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Published May 09, 2013, 05:40 PM

Plans for $1.5 billion fertilizer plant in ND officially unveiled

Officials with Northern Plains Nitrogen announced May 9 that they hope to build a $1.5 billion nitrogen plant in the northeast North Dakota city of Grand Forks.

By: Jonathan Knutson, Agweek

GRAND FORKS, N.D. — The Upper Midwest’s fast-growing corn industry could be getting a major boost.

A proposed nitrogen fertilizer plant, if built, could make nitrogen — crucial to good corn yields — less expensive and more available in the region.

“We’d love to have a nitrogen plant right here in the area,” said Duane Dows, a Page, N.D., farmer involved in the project.

Officials with Northern Plains Nitrogen announced May 9 that they hope to build a $1.5 billion nitrogen plant in the northeast North Dakota city of Grand Forks.

The plant would convert natural gas currently being flared from oil wells in western North Dakota. It would make anhydrous ammonia, urea and UAN liquid fertilizer, with the three marketed in the north-central United States and in the southern part of Manitoba and Saskatchewan.

If all goes well, the plant would be up and running in about four years.

Don Pottinger, CEO of Northern Plains Nitrogen, citing legal restrictions, wouldn’t discuss financing.

But he said some potential investors “with deep pockets” are interested in the project.

Following is a quick look at what promoters of the plant are proposing:

•Production capacity: 2,200 tons per day, or more than 600,000 tons per year.

•Location: Northwest of Grand Forks, near the city’s wastewater treatment plant.

•Timetable: Construction anticipated to begin in the spring of 2015, with the plant in operation during the spring of 2017.

•Workforce: At the peak of construction, 2,000 people would be employed. The plant, once completed, would have about 135 full-time employees.

Worries about imports

The U.S. imports about half of the nitrogen fertilizer it uses, with Trinidad (an island nation in the Caribbean) accounting for nearly half of imports, according to The Fertilizer Institute, a fertilizer industry trade organization.

Normally, much of the imported nitrogen, a key fertilizer needed in almost all aspects of plant growth, comes up the Mississippi River on low-cost barges.

The historic drought of 2012, however, reduced water levels, limiting the size and number of barges that can come up the Mississippi.

Even before problems with Mississippi barges, there was strong interest in building a nitrogen plant in North Dakota.

Last summer, the North Dakota Corn Growers Association announced it hoped to build such a plant.

The group will be involved with the proposed Grand Forks plant.

Darin Anderson is president of Northern Plain Nitrogen’s board of directors. He’s a Valley City, N.D., farmer and president of the North Dakota Corn Growers Association.

Dows, who grows corn, is treasurer of Northern Plains Nitrogen’s board of directors.

Other board members include farmers from North Dakota and South Dakota.

Pottinger has many years of experience in production agriculture and the fertilizer industry.

“There’s a need for more North American (nitrogen) production,” he said.

North Dakota Gov. Jack Dalrymple, who spoke briefly at the May 9 announcement, said, “I’ve been telling people for years that we need a nitrogen part in this part of the state.”

Dalrymple is part of a family farming operation in Casselton, which is in eastern North Dakota.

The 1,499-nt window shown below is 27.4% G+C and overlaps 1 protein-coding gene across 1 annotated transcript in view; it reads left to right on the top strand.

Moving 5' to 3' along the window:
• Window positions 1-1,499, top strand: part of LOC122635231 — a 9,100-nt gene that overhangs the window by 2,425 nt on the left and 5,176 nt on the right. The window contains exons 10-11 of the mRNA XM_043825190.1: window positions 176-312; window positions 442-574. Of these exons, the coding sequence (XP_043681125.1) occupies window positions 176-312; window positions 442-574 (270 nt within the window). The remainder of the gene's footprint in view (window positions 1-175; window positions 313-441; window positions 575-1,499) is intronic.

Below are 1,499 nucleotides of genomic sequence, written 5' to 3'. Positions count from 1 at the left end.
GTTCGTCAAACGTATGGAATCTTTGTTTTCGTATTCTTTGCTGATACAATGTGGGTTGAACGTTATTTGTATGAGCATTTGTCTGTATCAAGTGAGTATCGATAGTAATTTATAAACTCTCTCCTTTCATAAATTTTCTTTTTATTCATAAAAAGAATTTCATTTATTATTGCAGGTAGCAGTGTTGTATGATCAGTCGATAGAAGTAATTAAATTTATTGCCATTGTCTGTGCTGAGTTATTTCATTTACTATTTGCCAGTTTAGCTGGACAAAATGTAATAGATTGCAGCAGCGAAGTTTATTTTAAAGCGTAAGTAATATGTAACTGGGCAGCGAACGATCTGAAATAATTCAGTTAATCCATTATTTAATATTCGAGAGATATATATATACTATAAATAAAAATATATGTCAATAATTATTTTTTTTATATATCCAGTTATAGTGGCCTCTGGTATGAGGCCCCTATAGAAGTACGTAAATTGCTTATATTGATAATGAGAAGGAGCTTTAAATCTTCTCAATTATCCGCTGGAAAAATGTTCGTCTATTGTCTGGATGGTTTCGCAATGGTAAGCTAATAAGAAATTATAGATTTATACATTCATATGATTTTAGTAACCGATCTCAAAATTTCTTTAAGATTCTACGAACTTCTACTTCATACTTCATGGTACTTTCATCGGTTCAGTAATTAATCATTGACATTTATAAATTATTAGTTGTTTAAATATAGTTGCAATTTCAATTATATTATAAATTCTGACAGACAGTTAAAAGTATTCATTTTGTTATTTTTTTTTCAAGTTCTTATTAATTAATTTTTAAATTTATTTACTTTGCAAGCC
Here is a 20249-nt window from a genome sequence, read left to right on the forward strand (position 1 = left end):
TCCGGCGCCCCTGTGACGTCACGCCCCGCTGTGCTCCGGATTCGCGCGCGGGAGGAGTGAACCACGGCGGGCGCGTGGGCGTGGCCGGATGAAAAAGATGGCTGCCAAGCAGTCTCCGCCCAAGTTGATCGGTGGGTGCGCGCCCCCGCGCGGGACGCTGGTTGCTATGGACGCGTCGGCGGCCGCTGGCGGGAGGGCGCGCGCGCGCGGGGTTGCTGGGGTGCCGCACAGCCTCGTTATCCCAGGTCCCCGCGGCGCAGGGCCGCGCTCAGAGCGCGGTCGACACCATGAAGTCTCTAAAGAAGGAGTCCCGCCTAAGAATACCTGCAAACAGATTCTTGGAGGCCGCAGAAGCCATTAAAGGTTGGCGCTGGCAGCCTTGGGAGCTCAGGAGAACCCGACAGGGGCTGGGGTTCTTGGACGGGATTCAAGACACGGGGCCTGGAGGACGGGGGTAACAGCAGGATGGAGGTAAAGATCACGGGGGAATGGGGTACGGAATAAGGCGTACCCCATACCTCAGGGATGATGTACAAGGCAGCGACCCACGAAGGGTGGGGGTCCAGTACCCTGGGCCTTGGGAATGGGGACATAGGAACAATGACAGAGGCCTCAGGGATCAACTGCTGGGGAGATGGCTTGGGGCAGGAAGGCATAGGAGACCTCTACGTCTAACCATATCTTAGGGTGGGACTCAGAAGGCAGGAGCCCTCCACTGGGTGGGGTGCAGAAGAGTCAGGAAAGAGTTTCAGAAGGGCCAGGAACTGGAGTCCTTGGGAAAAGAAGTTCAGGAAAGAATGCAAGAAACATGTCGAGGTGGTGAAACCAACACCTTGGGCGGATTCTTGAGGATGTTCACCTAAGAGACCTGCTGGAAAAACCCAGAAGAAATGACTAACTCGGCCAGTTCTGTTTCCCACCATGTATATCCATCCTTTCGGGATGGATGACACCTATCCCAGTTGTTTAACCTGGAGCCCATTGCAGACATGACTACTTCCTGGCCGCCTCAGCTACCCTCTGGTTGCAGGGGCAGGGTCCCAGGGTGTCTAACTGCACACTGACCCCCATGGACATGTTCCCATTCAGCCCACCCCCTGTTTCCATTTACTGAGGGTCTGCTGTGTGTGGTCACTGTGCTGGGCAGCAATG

Two plants in the works

CHS Inc., working with the North Dakota Farmers Union, is planning to build a $1.4 billion nitrogen fertilizer plant in Spiritwood, N.D., also using natural gas from oil production.

Pottinger said the market can support two plants.

“There’s a need for a pile of nitrogen fertilizer,” he said

Woody Barth, president of the North Dakota Farmers Union, said the proposed Grand Forks plant doesn’t affect plans for the Spiritwood plant.

The need for nitrogen fertilizer is strong, he said.

Ultimately, “the market will decide” if two plants are needed, he said.

Price advantages

Corn has been on the upswing in the Upper Midwest for years. Its acreage in North Dakota shot from 1.2 million in 2002 to an estimated 4.1 million this year. Corn acreage also has risen in Minnesota, South Dakota and southern Canada.

Building the plant in Grand Forks puts it “in the market,” reducing the cost of transporting fertilizer from the plant to customers, said Doug Stone, who will be in charge of marketing fertilizer there.

Nitrogen fertilizer is a globally traded commodity, so the price of fertilizer sold by Northern Plains Nitrogen would be set primarily by the global market.

But having a fertilizer plant in the Upper Midwest should allow its customers to pay a little less for nitrogen than they otherwise would, Stone said.

Though corn would be the main beneficiary, other crops grown in the area that use nitrogen fertilizer also would gain if the plant is built.

“Having it (nitrogen) produced here would give us a more reliable supply. And it should be less expensive,” said Kevin Waslaski, a Langdon, N.D., farmer and president of the U.S. Canola Industry.

North Dakota is the leading producer of canola, which, like corn, is a heavy user of nitrogen.

Location, location, location

Northern Plains Nitrogen considered a number of locations, both in and out of North Dakota, before selecting Grand Forks, said Larry Mackie, the company’s chief operator officer.

He had four decades of experience in nitrogen plant development and operations.

A number of factors, including water supply, transportation and suitable land, led to the selection of Grand Forks, population 56,000.

Mackie promised that the plant will be built and operated in the safest way possible.

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